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Saturday, August 30, 2008

Free Internet Press Newsletter - Saturday August 30 2008 - (813)

Saturday August 30 2008 edition
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Sea-Ice Melt Imperils Walruses, And Native Economies Based On Them
2008-08-29 11:51:38
Hubert Kokuluk squints with his one good eye to examine the tiny polar bear he has just carved from a fragment of walrus tusk. He isn't happy with the yellowish hue, but good ivory is hard to come by these days, since quickly melting sea ice has made it extremely difficult for his Inupiaq Eskimo community to carry out the traditional annual spring walrus hunt.

Though walruses are federally protected, Alaska Natives have subsistence rights to hunt them and rely on the meat, skin, intestines and tusks - for food, clothing and boat coverings, and to carve the ivory jewelry and souvenirs that are a significant source of income.

Over the past few decades, Kokuluk and the other residents of King Island, a steep rocky knoll poking out of the Bering Sea, have left the island for a more hospitable existence in Nome. They return to the waters of King Island each spring to hunt walruses, which are moving north as the sea ice they depend on melts and recedes.

But, in the past few years, their economic circumstances have worsened. A warming climate melts the sea ice more rapidly, thinning the walrus herds and forcing native hunters to travel greater distances to track their prey.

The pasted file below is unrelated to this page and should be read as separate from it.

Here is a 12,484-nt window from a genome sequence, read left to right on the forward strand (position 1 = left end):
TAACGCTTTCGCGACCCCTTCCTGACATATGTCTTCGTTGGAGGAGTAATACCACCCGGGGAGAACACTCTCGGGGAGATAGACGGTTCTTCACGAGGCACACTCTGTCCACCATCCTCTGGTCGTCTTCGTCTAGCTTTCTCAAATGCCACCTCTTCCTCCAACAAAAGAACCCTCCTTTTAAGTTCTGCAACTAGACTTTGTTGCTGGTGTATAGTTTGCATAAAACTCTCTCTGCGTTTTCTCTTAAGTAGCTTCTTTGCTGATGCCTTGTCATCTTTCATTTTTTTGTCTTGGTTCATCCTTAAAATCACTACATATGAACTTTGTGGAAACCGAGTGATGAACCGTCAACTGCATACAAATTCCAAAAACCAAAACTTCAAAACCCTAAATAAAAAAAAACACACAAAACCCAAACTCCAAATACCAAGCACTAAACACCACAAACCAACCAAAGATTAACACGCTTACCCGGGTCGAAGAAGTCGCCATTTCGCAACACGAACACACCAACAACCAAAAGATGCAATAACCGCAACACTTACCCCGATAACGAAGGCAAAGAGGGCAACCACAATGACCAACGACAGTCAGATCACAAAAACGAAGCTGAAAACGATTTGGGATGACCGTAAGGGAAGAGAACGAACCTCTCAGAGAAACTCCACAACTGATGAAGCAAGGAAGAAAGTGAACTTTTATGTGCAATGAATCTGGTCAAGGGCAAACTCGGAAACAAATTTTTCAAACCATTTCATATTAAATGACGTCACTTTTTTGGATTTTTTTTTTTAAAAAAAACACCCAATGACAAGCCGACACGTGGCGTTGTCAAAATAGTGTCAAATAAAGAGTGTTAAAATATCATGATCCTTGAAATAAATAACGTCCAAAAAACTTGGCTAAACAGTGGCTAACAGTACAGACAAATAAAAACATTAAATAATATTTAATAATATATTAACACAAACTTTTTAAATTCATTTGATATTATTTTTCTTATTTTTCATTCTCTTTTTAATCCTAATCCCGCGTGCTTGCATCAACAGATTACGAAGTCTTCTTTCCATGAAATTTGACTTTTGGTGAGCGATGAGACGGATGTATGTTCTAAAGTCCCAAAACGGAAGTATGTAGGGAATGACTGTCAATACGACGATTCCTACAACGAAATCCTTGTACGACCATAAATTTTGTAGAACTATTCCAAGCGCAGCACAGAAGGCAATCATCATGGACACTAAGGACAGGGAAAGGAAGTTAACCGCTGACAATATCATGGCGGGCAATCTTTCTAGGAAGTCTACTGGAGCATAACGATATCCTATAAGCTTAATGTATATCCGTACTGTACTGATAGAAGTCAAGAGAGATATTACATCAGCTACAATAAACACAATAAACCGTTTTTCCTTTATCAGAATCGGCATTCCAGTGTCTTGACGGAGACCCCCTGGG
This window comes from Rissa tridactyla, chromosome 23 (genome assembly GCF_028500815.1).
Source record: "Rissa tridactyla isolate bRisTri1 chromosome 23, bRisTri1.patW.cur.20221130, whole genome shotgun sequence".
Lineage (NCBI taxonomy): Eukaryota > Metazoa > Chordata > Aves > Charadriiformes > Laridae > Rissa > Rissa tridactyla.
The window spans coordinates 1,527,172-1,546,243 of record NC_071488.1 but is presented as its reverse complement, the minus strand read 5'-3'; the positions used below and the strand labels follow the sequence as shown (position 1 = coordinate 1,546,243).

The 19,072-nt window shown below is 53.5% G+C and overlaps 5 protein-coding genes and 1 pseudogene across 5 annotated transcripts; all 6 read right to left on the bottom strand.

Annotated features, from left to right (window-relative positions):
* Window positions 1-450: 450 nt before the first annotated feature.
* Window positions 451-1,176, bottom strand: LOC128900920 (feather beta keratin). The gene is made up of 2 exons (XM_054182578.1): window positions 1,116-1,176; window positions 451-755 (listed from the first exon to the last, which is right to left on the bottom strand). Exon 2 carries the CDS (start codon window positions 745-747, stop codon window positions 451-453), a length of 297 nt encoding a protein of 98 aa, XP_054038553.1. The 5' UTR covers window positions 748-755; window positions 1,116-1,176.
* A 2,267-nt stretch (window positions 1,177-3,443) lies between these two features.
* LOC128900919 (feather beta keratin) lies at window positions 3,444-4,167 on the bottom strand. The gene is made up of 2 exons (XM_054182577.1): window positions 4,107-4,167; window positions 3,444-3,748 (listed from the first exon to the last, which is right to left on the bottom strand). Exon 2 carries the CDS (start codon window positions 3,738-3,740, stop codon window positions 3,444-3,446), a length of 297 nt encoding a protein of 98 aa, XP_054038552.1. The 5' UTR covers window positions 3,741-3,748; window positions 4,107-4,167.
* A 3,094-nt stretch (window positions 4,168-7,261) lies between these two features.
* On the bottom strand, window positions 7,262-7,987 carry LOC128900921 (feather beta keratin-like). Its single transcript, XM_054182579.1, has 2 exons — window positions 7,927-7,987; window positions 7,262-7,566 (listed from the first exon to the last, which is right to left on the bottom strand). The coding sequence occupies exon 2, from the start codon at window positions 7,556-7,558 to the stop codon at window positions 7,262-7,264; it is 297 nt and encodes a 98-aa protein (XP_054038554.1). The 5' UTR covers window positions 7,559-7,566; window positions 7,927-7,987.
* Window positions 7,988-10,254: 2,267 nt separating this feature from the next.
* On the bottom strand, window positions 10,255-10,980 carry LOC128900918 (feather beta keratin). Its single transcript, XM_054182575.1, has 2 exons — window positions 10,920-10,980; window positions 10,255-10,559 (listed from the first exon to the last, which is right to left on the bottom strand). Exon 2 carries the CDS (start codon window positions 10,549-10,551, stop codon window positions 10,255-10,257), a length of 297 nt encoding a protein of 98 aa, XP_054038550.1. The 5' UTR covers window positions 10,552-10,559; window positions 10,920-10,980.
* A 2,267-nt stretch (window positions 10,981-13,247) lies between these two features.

As the ice has melted, the window of time in which the hunters can pursue the walrus is much shorter - about three weeks, compared with two months in better years. This past year, the King Islanders of Nome did not get a single walrus, meaning they will have to do without walrus meat this winter and will have to buy ivory to carve, for about $50 a pound.

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McCain Chooses Alaska Gov. Sarah Palin As Running Mate
2008-08-29 11:28:40
Republican presumptive presidential nominee John McCain has chosen first-term Alaska Gov. Sarah Palin as his running mate, according to a senior McCain adviser.

Palin, 44, will be the first woman nominated to the ticket by the Republican Party, and is a surprise choice after McCain considered more experienced politicians, including several of his former rivals for the GOP nomination. Palin was elected in 2006, and before that was mayor of tiny Wasilla, population 6,715.

She is a favorite of conservatives, who say she brings a reform-minded agenda and is what one called a "feminist for life.'' She is the mother of five; her youngest child, born in April, has Down's syndrome.

Palin had been before mentioned as a dark-horse candidate for the pick, but speculation in recent days had focused on McCain's primary rival Mitt Romney, the former governor of Massachusetts, and on Minnesota Gov. Tim Pawlenty. The choice - to be announced at a noon rally here in Dayton, Ohio - was kept secret by the McCain campaign despite a frenzy of speculation from the 24/7 world of cable news and political blogs.

Early Friday, three senior Republican sources said they had been told Palin was McCain's choice. That came after a morning in which the names on McCain's publicly talked-about short list appeared to quickly drop off. Romney has told others he will not be in Dayton for the rally at Wright State University where McCain is expected to announce his running mate.

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Transcript Of Sen. Barack Obama's Acceptance Speech
2008-08-29 00:11:50
Intellpuke: Following is the transcript of Senator Barack Obama's acceptance speech at the Democratic National Convention in Denver, as recorded by CQ Transcriptions.

OBAMA: Thank you so much.


Thank you very much.


Thank you, everybody.

To -- to Chairman Dean and my great friend Dick Durbin, and to all my fellow citizens of this great nation, with profound gratitude and great humility, I accept your nomination for presidency of the United States.